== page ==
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Many drivers feel out of their depth when it comes to vehicle repair. With the average car having over 30,000 parts, no driver could be expected to know all there is to know about the inner workings of their vehicle. Most drivers find that building a relationship with a trusted mechanic is a great way to make up for their knowledge gap. A trusted mechanic understands what most drivers don't, and she uses her knowledge to save her customers money, not just rack up pointless repairs for the sake of padding an invoice.

However, for those drivers who don't have a trusted mechanic, there's a lot they can do on their own to help inform themselves before their next scheduled or unexpected maintenance visit. First, they should familiarize themselves with their vehicle Owner's Manual. Almost everything anyone would need to know from working vehicle features to factory resetting the radio or what air pressure setting tires should be at can be found in the owner’s manual.

We’ve also included below a quick list of common jargon and maintenance items that come up at repair facilities to help you stay informed and knowledgeable on your next visit to the shop.
Replacement of cabin pollen air filter

Your cabin air filter, not unlike your HVAC filter at home, helps remove harmful pollutants like pollen and dust from the air circulating inside your vehicle. Typically, these are replaced every 30,000 miles or so. Cabin air filters are usually accessible from behind the glove box and are simple, like windshield wipers, to replace on your own if you're motivated.

If your vehicle's suspension reaches its limits of travel, this is called bottoming and it means your springs are fully compressed, usually caused by aged or failing suspension components. Bottoming causes harsh driving conditions, impaired steering, and could mean the undercarriage of your vehicle contacts pavement.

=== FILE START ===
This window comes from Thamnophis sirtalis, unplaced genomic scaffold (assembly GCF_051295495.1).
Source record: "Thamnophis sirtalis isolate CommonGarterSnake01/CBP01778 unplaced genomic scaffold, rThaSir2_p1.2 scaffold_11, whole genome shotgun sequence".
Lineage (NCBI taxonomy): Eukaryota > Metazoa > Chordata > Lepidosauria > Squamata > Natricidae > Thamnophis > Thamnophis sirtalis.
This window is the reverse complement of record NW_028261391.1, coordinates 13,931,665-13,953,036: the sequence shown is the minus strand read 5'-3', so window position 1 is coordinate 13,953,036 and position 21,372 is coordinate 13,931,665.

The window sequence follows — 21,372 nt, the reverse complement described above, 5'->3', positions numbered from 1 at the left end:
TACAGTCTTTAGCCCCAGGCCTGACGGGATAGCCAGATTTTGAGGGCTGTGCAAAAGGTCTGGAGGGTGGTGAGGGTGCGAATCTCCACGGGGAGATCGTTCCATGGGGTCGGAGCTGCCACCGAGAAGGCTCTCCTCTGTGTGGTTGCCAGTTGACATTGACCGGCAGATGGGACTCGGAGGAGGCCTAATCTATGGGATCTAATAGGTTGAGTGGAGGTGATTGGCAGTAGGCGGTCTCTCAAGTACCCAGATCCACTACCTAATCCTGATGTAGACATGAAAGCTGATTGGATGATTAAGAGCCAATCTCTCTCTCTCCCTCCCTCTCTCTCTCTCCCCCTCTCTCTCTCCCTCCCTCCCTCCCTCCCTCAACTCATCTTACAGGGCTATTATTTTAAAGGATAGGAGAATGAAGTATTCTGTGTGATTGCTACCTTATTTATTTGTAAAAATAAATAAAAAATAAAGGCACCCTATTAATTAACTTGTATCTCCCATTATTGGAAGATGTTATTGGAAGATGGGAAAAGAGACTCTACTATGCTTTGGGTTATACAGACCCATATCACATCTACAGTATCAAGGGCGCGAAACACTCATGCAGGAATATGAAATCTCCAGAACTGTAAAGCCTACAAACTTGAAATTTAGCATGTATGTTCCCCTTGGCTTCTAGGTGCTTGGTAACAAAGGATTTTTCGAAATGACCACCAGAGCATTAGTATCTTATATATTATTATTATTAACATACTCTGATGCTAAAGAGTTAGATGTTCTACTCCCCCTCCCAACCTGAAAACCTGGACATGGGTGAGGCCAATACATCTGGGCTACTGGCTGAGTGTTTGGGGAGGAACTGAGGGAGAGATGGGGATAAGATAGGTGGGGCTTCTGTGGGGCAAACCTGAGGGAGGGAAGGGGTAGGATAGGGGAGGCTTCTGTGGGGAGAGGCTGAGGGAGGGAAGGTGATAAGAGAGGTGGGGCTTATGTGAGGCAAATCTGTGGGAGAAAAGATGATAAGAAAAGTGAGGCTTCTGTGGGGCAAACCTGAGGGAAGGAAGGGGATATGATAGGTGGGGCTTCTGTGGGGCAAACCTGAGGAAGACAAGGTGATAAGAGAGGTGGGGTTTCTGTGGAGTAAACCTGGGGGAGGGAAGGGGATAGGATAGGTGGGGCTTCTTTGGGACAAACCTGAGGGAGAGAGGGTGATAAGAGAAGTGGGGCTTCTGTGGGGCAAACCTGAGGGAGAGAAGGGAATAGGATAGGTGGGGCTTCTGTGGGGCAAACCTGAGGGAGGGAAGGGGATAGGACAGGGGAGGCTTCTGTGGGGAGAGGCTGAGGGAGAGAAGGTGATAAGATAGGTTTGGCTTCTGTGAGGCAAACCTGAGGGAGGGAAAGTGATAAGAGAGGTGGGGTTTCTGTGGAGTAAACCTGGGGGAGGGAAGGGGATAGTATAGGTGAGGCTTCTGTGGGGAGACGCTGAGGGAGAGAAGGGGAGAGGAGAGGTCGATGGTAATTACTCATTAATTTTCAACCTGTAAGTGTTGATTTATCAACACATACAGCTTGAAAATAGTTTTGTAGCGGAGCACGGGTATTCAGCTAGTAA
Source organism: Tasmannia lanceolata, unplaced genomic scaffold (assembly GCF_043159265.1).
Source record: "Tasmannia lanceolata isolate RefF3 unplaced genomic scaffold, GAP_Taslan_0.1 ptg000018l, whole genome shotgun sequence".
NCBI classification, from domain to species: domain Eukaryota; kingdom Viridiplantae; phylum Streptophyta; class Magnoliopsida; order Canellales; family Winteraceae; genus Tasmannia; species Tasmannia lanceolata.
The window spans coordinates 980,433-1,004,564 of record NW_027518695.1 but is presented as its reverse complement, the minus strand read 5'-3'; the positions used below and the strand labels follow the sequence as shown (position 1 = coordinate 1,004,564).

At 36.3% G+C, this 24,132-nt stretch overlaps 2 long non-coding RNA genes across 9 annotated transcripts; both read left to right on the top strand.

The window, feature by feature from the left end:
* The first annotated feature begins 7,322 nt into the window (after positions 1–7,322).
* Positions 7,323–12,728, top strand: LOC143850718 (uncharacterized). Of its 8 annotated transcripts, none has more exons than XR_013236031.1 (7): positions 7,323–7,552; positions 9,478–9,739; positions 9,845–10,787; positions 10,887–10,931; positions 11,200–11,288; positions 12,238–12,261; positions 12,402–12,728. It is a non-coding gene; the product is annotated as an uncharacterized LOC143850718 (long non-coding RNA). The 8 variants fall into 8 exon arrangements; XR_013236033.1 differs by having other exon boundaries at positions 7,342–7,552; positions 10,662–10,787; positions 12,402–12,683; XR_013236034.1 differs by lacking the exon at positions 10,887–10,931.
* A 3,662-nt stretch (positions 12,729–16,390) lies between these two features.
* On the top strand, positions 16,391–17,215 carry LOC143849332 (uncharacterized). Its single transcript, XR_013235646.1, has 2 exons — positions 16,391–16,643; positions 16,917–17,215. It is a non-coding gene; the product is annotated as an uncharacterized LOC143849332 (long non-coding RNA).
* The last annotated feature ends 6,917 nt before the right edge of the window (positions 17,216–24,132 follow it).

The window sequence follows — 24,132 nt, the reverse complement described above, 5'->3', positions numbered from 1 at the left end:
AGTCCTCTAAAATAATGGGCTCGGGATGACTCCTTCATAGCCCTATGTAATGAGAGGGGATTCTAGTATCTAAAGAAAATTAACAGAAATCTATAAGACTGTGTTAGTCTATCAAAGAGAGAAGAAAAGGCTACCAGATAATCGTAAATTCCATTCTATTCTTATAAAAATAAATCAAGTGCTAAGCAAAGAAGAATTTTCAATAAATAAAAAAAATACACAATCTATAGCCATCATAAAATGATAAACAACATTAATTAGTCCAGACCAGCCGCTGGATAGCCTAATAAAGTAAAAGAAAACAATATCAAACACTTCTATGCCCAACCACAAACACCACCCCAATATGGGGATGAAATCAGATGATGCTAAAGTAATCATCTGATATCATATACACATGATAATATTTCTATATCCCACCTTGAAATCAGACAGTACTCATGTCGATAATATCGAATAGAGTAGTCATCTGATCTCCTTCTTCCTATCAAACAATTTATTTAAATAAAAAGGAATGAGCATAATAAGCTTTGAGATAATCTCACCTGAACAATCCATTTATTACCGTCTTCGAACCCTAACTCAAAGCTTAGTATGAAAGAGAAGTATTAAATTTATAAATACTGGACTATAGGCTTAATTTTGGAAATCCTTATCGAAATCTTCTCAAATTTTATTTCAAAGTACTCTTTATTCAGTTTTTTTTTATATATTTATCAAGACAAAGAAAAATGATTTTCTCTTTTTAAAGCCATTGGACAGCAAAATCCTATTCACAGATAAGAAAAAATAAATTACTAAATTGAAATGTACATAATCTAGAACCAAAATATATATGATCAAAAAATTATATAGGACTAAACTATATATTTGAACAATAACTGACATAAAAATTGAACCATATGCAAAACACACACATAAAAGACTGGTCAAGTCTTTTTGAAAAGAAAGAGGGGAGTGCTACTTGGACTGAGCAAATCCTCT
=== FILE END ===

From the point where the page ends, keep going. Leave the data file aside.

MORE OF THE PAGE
Pounds per Square Inch (PSI) is a measurement of air pressure, most frequently used with respect to a vehicle's tires. Each tire will have an ideal PSI setting that varies by brand and model. Check your tire's sidewall for MAX PSI information and your tire's actual PSI once a month. Drivers should note that on cold days in winter, your tires' PSI can lower causing a low pressure light on your dash. Ask your trusted AAA Tire & Auto technician to set your tire pressures free of charge.

Tire tread wear depth

This refers to the amount of tread left on your tires. Tread is important for its ability to provide traction over a range of surfaces and transport moisture away from where treads contact the road during wet or snowy conditions. As tires wear, their tread depth gets smaller, meaning they transport moisture less efficiently and provide less traction. Most manufacturers and repair facilities recommend tire replacement at 3/32nds of an inch or less.


Original Equipment Manufactured (OEM) parts are replacement parts obtained from the vehicle's manufacturer, made by the same company that supply those manufacturers.

Hesitation is when the engine loses power momentarily during acceleration.
Looking under car hood
Aftermarket parts are classified as any replacement part not obtained from the vehicle's manufacturer through a dealership. Just because a part is aftermarket doesn't mean it's of inferior quality as many of the aftermarket parts are manufactured by the same companies that supply original parts to the vehicle manufacturer.


This is an issue of questionable cause that comes and goes with little or no clear pattern, often in the form of vibrations or sounds.


Balancing is the process of weighting a tire mounted to a wheel so that any imbalance present in the tire or wheel assembly is offset. This ensures the wheel spins without vibrations, reduced traction, and increased tire wear. Tires should be balanced whenever they're first placed onto a wheel.


This is a term mechanics often use to indicate how loose a component or connection is. They frequently use it to describe suspension or steering issues caused by wear.


This refers to the entire system of components on your vehicle that deliver power to its wheels; the engine, transmission, driveshaft, differential, and axles.


This refers to brakes that suddenly engage in a strong manner, even when light pressure is applied to the pedal. Of course, this is by no means all there is to know and we encourage you to get to know your trusted mechanic and their preferred jargon!